Let Go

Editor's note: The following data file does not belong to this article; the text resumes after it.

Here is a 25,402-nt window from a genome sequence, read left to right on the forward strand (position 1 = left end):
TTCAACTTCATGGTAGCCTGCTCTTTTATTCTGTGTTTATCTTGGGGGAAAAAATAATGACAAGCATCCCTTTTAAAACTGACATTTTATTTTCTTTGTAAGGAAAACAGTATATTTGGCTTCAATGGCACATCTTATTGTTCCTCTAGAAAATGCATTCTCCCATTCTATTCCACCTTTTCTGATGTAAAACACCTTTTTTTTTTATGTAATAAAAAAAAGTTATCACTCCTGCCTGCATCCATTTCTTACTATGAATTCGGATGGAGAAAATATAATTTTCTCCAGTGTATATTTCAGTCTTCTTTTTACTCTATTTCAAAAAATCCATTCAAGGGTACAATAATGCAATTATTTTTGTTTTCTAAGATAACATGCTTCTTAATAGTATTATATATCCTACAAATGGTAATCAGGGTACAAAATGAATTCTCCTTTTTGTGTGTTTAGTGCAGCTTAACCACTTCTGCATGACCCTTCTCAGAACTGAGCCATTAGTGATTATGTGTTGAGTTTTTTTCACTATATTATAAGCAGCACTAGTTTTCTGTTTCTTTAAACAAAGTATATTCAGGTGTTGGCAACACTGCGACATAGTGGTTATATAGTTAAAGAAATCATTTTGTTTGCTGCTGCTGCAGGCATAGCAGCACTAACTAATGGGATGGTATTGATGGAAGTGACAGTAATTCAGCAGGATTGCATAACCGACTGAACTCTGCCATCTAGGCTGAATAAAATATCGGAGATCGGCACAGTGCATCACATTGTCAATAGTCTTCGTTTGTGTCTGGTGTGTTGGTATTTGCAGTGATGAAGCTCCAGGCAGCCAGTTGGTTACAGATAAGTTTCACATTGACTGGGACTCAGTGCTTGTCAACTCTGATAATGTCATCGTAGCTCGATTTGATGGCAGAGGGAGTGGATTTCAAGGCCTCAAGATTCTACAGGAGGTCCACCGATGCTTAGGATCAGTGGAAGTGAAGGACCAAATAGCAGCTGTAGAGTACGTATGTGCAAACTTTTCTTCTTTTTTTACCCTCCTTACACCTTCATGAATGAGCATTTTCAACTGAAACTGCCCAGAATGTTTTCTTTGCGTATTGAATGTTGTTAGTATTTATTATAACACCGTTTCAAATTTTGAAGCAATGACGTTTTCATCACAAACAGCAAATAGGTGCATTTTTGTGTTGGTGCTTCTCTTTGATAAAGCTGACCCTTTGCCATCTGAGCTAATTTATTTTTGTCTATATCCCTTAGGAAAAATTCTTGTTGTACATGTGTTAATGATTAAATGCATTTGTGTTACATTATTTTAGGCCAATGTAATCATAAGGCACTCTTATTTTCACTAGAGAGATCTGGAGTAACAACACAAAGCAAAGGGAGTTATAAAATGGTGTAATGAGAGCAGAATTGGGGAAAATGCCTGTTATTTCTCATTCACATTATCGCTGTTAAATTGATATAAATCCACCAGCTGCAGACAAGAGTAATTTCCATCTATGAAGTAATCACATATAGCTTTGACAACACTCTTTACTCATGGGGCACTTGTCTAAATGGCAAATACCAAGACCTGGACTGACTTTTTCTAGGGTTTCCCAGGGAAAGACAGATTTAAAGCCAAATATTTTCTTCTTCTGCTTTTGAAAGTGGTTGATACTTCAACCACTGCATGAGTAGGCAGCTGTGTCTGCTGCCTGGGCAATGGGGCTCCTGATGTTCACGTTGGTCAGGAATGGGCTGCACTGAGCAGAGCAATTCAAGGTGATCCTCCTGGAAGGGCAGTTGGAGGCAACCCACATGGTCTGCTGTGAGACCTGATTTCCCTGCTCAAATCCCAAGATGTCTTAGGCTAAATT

He clears a back room, so I may have a writing space of my own. He tells me, “Why not? Just write. Let me support you.” He plans to one day build a writing cabin. He can do this because his hands belong to his grandfather. On the days I am full of angst, he tells me not to worry about craft – take a break – relax. He tells me I have old tapes I need to let go – he acknowledges this takes time.  I tell him I’m ready.  He tells me he thinks I’m afraid of success.  On Fat Tuesday, we dip Royal Reds in drawn butter. I tell him I’m more afraid people will laugh at me for trying – that I’m fooling myself about having anything good to share. He tells me it was worth missing the once-in-a-century Arkansas snow just to watch me play in the wind on the surf. I tell him I may be having an affair with his beard. He tells me my heart is the beauty.  He makes the phrase, with God all things are possible, feel true. The curves of his love – the swirl when I am near his faith, eating and delighting in the fruits of his faith. He plans a gift for me I long for but don’t realize this longing until he reveals it to me. I tell him that I have no gifts for him. And he tells me, “I want one of your photographs. Let’s pick one and matte and frame it together.” Tears burn my eyes. He chops sweet onions and heats olive oil.  He simmers fresh lemon peels and spices with wine. He adds white beans, and we take turns checking the pot. He tears chard and parsley as I dress in warm layers. Just before sunset, I return to the beach for a quick walk past the debris from the hurricane and catch the physics of light stretching ordinary shapes to beyond, the aroma of our homemade life wafting from my clothes. When I return, he ladles our meal into bowls and slices bread. He tells me maybe we have already died. I tell him, “Yes, I think you’re right.” 

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